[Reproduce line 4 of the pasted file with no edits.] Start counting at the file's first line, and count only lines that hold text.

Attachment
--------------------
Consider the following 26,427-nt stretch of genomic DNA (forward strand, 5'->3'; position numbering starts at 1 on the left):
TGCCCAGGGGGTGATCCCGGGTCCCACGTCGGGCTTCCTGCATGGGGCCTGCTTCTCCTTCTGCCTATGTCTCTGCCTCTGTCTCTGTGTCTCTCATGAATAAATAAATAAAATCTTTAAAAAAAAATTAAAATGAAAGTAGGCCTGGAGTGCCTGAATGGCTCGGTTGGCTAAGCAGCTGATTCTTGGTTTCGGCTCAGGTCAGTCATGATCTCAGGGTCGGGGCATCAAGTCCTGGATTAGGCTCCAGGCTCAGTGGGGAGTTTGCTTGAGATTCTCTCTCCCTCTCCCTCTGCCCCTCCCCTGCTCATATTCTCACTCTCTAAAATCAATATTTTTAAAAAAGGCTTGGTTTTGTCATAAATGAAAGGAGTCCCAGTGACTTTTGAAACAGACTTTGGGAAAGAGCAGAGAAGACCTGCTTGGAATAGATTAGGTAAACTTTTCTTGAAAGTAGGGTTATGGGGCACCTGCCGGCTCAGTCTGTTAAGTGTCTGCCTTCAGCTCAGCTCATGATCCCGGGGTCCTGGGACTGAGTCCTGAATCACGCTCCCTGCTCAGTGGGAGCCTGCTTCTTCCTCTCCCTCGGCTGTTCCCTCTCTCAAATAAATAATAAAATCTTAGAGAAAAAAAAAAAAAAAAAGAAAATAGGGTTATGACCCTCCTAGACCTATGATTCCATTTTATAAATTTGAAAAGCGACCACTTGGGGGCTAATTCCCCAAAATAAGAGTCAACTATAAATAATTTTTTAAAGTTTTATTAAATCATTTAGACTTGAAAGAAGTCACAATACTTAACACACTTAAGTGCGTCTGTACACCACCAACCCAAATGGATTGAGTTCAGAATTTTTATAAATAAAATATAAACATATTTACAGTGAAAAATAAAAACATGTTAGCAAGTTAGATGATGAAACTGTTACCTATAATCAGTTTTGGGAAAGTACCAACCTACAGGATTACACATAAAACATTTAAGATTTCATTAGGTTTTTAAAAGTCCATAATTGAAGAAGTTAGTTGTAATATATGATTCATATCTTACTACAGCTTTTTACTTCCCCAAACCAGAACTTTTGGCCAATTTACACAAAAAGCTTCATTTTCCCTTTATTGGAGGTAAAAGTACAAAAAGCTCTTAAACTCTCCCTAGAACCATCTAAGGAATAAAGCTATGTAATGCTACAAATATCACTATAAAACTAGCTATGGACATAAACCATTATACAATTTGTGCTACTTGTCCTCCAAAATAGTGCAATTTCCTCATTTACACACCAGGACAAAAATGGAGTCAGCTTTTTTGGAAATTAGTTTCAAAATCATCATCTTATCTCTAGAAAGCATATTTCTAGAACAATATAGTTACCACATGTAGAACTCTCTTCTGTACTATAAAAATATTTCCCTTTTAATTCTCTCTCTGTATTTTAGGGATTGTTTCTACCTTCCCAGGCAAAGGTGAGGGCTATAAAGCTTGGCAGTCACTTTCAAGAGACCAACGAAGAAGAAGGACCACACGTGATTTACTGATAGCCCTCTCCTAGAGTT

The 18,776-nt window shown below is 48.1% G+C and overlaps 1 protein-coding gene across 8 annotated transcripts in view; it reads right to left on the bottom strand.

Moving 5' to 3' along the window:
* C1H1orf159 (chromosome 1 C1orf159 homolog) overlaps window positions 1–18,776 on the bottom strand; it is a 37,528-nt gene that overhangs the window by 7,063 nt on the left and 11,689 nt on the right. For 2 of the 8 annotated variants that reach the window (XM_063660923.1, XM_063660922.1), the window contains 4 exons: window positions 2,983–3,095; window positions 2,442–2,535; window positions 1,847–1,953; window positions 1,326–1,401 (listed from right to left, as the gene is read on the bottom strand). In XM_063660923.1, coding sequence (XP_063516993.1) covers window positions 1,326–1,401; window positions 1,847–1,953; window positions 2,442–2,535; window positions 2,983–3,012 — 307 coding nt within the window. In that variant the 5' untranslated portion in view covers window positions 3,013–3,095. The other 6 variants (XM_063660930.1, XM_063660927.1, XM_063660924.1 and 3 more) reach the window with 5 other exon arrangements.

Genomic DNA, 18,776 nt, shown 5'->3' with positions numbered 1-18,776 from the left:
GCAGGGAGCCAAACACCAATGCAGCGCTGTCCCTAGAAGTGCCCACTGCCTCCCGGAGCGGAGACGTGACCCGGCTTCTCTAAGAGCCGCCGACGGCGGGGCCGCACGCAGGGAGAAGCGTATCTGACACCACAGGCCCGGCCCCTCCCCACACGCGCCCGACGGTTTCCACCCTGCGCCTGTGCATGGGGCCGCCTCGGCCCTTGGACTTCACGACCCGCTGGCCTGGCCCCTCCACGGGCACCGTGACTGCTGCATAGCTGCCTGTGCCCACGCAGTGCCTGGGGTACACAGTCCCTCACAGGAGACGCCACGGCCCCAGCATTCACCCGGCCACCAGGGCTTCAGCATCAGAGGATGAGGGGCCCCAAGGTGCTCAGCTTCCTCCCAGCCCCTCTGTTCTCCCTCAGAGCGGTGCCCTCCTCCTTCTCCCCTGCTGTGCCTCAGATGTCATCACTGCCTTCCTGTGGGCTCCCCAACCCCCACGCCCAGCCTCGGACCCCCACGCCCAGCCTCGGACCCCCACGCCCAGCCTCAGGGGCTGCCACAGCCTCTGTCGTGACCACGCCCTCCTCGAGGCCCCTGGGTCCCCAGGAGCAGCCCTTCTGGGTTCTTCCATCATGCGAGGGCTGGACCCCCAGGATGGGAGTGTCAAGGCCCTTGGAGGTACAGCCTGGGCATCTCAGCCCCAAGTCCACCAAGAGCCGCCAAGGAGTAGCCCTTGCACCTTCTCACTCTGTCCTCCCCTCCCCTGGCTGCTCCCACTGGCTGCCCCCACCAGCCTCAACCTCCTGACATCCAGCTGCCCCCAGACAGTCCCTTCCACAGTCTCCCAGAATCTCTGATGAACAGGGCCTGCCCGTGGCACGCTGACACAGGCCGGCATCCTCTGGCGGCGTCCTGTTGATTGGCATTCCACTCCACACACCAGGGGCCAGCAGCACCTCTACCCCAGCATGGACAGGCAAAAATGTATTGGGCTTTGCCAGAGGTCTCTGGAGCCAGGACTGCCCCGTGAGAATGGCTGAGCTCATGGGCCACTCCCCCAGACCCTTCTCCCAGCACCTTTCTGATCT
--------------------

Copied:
Moving 5' to 3' along the window: